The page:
(Click on image to enlarge)
Image courtesy of Diane Barnes.

While these girls are unidentified, surely they must be sisters, dressed as they are in identical home-made dresses. And since this photo comes from a collection belonging to Lillie Newman Barnes, they are likely the Newman sisters — left to right, Lillie (born 1884), Emma (1880) and Dollie (1886).

Emma looks to be perhaps 14 years old here, which would put the year at around 1894. That is consistent with what we know of the timeframe for A.C. Mudge's operations in Hobart.

I've been wondering about that brocade-looking coverlet tossed over the photographer's chair. Its occupying such a central place in the portrait makes me speculate that it might have some significance to these girls. On the other hand, it could be covering up a defect in the chair, or in Emma's dress.

If that is indeed Emma, she had a sad fate in store for her. Here is her obituary from the Hobart Gazette of July 30, 1897:

Emma Newman Drowned

The drowning of Miss Emma Newman in Lake Michigan last Sunday caused an expression of sorrow from the lips of everyone. It was sad news received by her friends who had but a few hours before seen her depart for the lake upon her wheel, looking a picture of health and feeling as happy and cheerful as one who knew neither care nor trouble. Mrs. Gruel in giving her niece a few kind words of advice before departing for the lake that forenoon little realized that in a few hours she would be brought home to her cold in death.

Miss Emma left Hobart on her wheel about 11 o'clock and after arriving at the lake for some time joined those who were in bathing. She could not swim but like many others enjoyed to be in the water. She also had taken a ride in the sailboat with her brother Paul but when returned she concluded to wade along the beach toward Johnson's fish house where she had left her wheel and clothing. In doing so she became separated from the other bathers and stepped into a hole perhaps eight or ten feet deep. Thus she drowned within a couple hundred feet of perhaps four hundred people and none except Mrs. DeFrance, of Wheeler, and a friend or two or hers knew anything of the accident, and they were not certain anyone had drowned, as the waves were rolling quite high and they only thought they saw someone throw up his hands. They notified the bathers of the probable accident but no one being missing scarcely any efforts toward rescuing anyone were made until a hat washed to shore. It was recognized by Paul Newman as his sister's. This was possibly a half or three-quarters of an hour after the unfortunate girl waded into the death trap. Excitement then moved all to activity and every effort at command was put forth to recover the body. Many waded along the beach searching, some dove into the deep places while others secured a seine and begun dragging the beach. The seine was heavy weighted after the second attempt and thereby fell into the deeper places. The third attempt was successful and the body was rescued about five o'clock, fully two and one-half hours after the accident. Her body was immediately taken to the home of Mr. Chas. Gruel in Hobart and properly cared for by Undertaker Wild.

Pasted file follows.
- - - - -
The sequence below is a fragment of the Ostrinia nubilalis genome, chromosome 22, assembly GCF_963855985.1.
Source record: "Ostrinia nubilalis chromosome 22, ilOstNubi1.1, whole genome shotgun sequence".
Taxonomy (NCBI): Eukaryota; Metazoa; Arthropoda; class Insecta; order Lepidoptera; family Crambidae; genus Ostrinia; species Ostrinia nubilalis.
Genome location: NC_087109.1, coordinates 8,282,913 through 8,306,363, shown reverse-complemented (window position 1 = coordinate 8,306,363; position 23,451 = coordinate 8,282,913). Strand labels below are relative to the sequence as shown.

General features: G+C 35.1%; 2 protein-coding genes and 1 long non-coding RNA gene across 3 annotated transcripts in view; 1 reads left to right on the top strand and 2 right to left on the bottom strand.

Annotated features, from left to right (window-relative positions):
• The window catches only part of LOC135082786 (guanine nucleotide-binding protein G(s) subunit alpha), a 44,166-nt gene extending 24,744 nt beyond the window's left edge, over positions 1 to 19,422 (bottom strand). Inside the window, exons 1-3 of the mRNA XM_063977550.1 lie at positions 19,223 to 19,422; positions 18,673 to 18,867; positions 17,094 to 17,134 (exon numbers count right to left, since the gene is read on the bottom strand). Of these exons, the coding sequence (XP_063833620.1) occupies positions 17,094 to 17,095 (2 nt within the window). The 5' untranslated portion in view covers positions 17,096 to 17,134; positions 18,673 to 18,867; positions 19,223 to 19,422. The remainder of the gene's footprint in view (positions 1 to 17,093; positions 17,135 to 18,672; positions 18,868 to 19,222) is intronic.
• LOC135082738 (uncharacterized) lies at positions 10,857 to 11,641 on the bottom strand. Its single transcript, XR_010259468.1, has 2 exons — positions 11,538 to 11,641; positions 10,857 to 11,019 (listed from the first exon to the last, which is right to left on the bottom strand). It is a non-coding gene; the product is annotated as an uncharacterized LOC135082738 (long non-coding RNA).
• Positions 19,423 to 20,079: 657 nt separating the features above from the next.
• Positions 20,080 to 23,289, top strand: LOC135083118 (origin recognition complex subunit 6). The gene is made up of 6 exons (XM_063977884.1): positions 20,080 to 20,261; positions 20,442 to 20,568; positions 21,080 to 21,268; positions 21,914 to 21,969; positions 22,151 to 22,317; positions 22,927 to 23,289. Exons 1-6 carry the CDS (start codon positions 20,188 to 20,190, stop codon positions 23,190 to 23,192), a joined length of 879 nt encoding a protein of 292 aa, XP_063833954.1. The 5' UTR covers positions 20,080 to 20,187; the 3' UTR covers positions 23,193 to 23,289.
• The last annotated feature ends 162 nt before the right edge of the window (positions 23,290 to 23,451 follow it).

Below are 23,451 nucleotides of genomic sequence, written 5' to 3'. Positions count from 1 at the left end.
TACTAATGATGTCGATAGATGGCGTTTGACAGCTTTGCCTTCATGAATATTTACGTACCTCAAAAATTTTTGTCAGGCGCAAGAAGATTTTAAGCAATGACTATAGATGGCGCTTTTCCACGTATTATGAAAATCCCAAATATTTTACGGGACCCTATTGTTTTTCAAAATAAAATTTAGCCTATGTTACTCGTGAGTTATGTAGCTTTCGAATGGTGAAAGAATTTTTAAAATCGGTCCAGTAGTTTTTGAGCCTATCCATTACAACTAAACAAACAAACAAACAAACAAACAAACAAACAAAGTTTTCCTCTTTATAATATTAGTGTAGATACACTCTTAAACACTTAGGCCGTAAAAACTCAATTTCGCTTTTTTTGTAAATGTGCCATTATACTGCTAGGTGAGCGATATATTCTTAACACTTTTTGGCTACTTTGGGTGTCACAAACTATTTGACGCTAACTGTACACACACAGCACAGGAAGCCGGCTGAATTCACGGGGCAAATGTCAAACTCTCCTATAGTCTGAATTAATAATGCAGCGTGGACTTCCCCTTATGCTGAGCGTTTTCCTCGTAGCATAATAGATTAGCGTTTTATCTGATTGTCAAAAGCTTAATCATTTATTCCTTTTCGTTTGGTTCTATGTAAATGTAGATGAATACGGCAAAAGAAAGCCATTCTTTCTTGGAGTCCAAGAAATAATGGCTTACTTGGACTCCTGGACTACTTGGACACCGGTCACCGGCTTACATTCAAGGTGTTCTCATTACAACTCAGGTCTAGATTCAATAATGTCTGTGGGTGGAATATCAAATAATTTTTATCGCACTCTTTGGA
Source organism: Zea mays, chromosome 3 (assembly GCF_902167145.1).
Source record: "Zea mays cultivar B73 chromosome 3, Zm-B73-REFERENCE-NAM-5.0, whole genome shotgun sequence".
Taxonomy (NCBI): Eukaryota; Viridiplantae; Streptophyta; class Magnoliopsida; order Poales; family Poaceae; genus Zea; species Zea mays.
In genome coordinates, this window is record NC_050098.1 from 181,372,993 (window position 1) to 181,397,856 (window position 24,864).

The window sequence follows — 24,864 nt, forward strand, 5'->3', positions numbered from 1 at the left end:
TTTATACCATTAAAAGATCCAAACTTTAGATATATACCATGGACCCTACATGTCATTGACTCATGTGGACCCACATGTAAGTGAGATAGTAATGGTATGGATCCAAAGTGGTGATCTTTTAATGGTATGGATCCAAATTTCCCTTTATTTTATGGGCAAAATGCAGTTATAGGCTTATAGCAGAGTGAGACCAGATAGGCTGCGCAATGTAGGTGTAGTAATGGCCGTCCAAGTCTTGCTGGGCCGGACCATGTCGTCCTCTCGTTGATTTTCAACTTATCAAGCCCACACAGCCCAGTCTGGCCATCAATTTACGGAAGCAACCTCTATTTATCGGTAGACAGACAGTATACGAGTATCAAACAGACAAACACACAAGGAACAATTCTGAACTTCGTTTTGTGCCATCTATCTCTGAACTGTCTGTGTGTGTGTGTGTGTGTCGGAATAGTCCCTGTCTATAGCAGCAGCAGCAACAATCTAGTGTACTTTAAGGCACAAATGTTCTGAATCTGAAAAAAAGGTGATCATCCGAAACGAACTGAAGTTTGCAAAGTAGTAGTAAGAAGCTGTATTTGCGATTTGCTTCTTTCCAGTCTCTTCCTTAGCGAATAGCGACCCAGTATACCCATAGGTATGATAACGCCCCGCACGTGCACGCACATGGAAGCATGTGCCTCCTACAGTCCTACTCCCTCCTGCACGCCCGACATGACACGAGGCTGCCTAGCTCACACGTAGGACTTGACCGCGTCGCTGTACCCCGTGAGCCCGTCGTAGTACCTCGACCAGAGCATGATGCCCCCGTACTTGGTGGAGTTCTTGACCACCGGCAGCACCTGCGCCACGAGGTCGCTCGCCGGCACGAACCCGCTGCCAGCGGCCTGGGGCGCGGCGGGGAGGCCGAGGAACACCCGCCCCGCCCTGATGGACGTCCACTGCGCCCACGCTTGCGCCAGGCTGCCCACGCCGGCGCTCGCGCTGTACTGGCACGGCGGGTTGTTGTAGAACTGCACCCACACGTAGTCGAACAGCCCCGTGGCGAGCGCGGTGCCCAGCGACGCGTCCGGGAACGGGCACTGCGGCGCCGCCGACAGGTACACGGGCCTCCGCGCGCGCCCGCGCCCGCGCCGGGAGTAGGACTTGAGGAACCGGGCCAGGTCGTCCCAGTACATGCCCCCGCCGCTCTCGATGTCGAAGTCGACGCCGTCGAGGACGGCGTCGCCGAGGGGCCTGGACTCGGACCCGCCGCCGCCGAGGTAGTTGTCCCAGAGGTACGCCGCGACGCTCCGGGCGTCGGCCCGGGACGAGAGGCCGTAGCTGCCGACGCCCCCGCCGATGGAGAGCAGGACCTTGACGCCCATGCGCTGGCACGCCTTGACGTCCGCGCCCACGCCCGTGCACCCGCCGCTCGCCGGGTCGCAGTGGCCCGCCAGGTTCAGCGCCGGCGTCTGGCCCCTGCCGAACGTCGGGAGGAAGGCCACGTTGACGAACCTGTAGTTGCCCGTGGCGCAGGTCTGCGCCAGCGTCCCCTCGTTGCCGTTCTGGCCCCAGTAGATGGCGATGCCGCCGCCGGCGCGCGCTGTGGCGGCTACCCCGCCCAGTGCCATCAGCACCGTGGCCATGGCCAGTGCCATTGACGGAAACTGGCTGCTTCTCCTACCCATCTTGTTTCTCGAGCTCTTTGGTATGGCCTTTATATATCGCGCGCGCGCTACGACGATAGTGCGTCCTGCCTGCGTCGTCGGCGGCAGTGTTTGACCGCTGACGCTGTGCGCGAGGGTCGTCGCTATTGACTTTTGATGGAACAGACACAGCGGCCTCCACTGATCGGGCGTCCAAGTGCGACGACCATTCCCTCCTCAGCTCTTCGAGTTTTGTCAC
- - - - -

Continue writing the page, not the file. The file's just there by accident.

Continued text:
The funeral occurred on Tuesday afternoon of this week at the Unitarian church, the services being conduced by Rev. Elliott, and the remains interred in the Hobart cemetery. The church was unable to accommodate the large crowd assembled. Three beautiful floral offerings were sent from friends in the city.

Emma Newman, the oldest girl of the family of six children left by the late Mr. and Mrs. Otto Newman, was born the 21st of October, 1880, and died July 25th, 1897, aged 16 years 9 months and 4 days. Otto Newman died in 1890 and his wife in 1894, leaving a family of three boys, Paul, Edward and Arthur, and three girls, Emma, Lillie and Dollie. Upon the death of her mother Emma took up her abode with her uncle and aunt, Mr. and Mrs. Chas. Gruel, who cared for and thought as much of her as though she was their own child. For the past couple of years she was cashier in her uncle's meat market, in which capacity she formed a large circle of acquaintances who greatly admired and respected her. She was a quiet, unassuming girl and always had a pleasant smile for everybody. Her presence in the market will be greatly missed by all.

The sympathy of all is extended to the relatives in the sudden and sad bereavement.